Vowing to pack lunches, make weeknight dinners, and skip the morning coffee runs to save money is easy. But when happy hour turns into dinner out, or you order takeout after a long day, it can end up costing you twice. Not only are you spending money eating out, but the groceries at home also go to waste.
Americans throw out about 25% of the food and beverages they buy, with costs estimated at $1,365 to $2,275 annually for a family of four, according to a report from the Natural Resources Defense Council that cites American Wasteland: How America Throws Away Nearly Half of Its Food (and What We Can Do About It).
Realistically planning for eating out can help you save money, stick to your budget, and enjoy those meals without guilt. "If dining out is something you enjoy, but it's draining your budget, consider alternatives like happy hour specials, taking advantage of restaurant deals, or better yet, having a potluck with friends at home," says Holly Perez, a consumer money expert at Intuit and spokeswoman for Mint. "Budgeting is not an exercise in sacrifice. It's about understanding and making smart financial choices."
Follow the nine steps below to lean in to eating out.
Track Food Spending
"The biggest mistake people make with their food budgets is not accurately estimating how much they actually spend," says Barry Choi, personal finance expert and founder of Moneywehave.com.
Looking at exactly how much you spend on food and beverages will help you create a budget going forward, Perez says. "Personal finance apps like Mint are great tools to help you see where and how you've spent money," she notes. "Next, identify patterns in your spending and where you might be able to cut back. Too many fast food runs? Too many happy hours with friends? Knowledge is power."
Be Realistic About How Much You Can Cut Back on Eating Out
Not setting up realistic budget goals can set you up for failure — and for ordering a pizza while groceries languish in the fridge. "If you're used to eating out four or five times per week, maybe you don't set a goal of eliminating eating out entirely," says Andrew Schrage, co-owner of the personal finance site Money Crashers. "If you cut it back to just once per week, you'll still have the enjoyment of someone doing the cooking for you, and you'll still save money in the long run."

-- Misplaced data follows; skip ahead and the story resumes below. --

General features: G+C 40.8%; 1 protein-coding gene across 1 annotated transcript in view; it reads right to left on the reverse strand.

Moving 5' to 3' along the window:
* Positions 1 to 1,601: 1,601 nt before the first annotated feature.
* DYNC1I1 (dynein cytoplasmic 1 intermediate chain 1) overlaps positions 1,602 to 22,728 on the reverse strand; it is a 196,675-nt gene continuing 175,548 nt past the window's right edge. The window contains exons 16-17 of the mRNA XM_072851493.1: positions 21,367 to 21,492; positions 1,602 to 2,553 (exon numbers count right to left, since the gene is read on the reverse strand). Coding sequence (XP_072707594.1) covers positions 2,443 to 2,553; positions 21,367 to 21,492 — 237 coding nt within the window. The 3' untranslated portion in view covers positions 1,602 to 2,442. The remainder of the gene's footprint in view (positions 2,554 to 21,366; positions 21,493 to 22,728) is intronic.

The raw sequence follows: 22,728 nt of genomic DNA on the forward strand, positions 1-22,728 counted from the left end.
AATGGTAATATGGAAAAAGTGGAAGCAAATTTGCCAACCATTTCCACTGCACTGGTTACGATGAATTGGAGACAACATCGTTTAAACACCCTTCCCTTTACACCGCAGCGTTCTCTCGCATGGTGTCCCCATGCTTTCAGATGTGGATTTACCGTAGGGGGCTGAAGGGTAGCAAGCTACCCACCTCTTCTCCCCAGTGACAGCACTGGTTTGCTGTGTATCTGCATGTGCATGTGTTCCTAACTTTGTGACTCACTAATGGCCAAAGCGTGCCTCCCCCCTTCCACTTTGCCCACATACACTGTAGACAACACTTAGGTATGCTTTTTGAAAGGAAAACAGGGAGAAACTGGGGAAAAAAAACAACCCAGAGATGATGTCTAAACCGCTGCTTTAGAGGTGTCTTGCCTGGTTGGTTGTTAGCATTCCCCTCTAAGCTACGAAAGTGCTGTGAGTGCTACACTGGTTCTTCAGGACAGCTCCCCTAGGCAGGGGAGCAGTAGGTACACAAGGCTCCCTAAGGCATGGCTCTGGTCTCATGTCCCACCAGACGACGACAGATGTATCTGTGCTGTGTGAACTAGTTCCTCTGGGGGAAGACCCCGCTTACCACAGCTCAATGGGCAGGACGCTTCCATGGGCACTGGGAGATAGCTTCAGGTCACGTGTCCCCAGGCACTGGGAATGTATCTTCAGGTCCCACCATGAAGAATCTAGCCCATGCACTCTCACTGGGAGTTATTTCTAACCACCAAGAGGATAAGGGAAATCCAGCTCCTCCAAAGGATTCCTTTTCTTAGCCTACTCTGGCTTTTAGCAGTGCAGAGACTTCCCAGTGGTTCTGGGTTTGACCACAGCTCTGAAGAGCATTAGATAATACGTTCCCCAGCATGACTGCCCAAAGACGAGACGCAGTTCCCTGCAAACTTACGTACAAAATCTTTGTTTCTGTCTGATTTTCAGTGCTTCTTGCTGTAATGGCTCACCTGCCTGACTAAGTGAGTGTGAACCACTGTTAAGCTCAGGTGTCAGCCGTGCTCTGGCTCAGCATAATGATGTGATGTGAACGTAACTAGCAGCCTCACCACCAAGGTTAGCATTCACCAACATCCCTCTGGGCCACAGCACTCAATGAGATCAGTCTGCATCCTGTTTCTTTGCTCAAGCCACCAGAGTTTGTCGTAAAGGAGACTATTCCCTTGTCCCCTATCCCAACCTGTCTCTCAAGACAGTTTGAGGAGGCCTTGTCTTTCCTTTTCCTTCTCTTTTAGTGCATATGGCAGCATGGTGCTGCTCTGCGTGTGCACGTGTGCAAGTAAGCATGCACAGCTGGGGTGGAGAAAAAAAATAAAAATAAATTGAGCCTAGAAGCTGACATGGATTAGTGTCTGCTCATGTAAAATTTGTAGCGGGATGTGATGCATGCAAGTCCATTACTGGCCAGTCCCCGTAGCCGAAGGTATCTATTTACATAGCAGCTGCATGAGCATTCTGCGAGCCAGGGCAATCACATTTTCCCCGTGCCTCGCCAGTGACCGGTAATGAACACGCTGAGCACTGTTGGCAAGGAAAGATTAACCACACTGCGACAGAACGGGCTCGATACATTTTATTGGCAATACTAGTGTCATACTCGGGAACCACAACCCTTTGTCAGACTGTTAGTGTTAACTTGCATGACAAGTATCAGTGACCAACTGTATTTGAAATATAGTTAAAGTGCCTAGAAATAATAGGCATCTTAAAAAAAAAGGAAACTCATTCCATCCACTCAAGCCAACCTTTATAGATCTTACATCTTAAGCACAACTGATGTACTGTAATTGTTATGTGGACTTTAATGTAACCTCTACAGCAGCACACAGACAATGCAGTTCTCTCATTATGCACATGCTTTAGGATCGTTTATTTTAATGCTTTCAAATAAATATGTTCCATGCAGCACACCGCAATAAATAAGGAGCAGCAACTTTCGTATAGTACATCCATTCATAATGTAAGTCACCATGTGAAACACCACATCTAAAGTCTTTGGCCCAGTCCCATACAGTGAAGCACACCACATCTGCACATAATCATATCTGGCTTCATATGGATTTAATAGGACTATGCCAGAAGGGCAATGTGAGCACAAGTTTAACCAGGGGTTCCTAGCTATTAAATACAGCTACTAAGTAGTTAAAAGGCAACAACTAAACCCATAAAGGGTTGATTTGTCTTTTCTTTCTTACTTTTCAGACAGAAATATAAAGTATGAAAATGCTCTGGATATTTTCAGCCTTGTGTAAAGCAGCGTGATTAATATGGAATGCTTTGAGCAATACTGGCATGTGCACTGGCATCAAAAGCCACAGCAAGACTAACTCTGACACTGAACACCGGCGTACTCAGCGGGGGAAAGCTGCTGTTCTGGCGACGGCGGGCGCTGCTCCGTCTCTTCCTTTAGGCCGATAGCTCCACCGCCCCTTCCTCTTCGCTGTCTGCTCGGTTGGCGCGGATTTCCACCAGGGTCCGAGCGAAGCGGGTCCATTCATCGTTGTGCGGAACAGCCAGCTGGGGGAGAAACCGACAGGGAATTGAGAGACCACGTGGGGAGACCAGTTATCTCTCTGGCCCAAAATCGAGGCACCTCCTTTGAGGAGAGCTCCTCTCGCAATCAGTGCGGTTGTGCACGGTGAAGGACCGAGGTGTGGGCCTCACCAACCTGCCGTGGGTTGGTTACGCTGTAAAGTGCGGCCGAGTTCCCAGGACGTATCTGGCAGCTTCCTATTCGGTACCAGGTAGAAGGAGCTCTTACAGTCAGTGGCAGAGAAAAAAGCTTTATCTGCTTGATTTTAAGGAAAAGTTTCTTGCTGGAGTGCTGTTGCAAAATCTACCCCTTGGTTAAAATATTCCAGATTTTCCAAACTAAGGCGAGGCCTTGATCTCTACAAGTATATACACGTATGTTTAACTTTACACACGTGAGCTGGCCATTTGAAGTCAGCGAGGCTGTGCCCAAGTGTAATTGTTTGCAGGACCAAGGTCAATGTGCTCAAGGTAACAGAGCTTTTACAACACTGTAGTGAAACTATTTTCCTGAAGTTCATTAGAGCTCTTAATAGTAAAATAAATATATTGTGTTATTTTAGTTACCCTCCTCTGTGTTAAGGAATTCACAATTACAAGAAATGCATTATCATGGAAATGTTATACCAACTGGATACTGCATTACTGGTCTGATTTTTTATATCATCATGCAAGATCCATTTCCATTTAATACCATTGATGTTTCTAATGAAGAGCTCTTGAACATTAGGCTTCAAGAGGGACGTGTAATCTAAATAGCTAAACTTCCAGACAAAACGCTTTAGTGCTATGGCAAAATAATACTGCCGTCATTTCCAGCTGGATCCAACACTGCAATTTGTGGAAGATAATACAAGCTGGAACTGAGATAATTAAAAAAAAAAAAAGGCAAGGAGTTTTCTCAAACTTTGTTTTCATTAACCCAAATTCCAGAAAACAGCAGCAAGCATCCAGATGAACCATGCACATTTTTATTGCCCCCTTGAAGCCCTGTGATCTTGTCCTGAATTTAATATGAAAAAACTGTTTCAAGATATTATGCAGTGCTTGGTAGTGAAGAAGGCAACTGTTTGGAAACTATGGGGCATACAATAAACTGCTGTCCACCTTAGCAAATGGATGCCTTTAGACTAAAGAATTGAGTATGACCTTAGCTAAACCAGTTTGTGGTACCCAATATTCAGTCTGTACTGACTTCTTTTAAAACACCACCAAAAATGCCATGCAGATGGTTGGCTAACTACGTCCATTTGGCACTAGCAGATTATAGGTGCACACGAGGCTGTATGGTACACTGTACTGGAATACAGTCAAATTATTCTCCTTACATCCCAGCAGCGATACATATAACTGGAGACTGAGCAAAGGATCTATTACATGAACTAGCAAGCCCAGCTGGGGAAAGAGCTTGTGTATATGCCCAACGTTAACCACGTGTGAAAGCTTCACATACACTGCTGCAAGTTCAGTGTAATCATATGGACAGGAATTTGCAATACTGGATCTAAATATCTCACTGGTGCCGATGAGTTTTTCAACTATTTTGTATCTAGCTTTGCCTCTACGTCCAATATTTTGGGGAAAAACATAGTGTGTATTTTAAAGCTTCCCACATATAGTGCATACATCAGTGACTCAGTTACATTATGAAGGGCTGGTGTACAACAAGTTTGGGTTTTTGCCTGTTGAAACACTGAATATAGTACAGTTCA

Make Changes to Your Budget and Schedule Gradually, and Adjust
You may not get your food budget right the first time, so make some room for adjustment. "Honestly, it's a bit of guesswork and experimentation," says Crystal Sykes, freelance writer, co-author of How to Become a Food Budget Ninja, and co-founder of Simply Playful Fare. "Set a goal of what you want to spend, and if you're over or under, adjust it accordingly."
For example, of the average $53 per week Americans spend on lunch, about $20 goes toward getting lunch from a restaurant twice during that time, according to a 2015 Visa survey. The survey also estimated that lunch from a restaurant costs about $11 versus $6.30 for a lunch prepared at home. If going out to lunch is something you do almost every day, make gradual changes so you don't give up completely.
"Don't bite off more than you can chew," Perez says. "Start with small goals. Commit to taking lunch to work once or twice a week or minimizing the coffee splurge. Once you get into a habit, look to increase that commitment over time."
Soon you'll establish a routine and find more cash in your pocket, she adds.
Break Down the Budget Weekly
"One big mistake folks make when creating a food budget is that they come up with a monthly amount to be spent, but then don't break it down and plan and monitor it weekly," Schrage says. "For example, if you overspend in the first week, but aren't aware of that, you'll have a hard time getting back on track and will usually end up not meeting your goal."
Pay for Food With Cash
Another surefire strategy for keeping your dining budget under control is to only use cash, Perez says. "Allocate a certain amount per week to spend on food and beverage," she recommends. "This will help you understand where you might need to make changes in your budget."
Plan Your Meals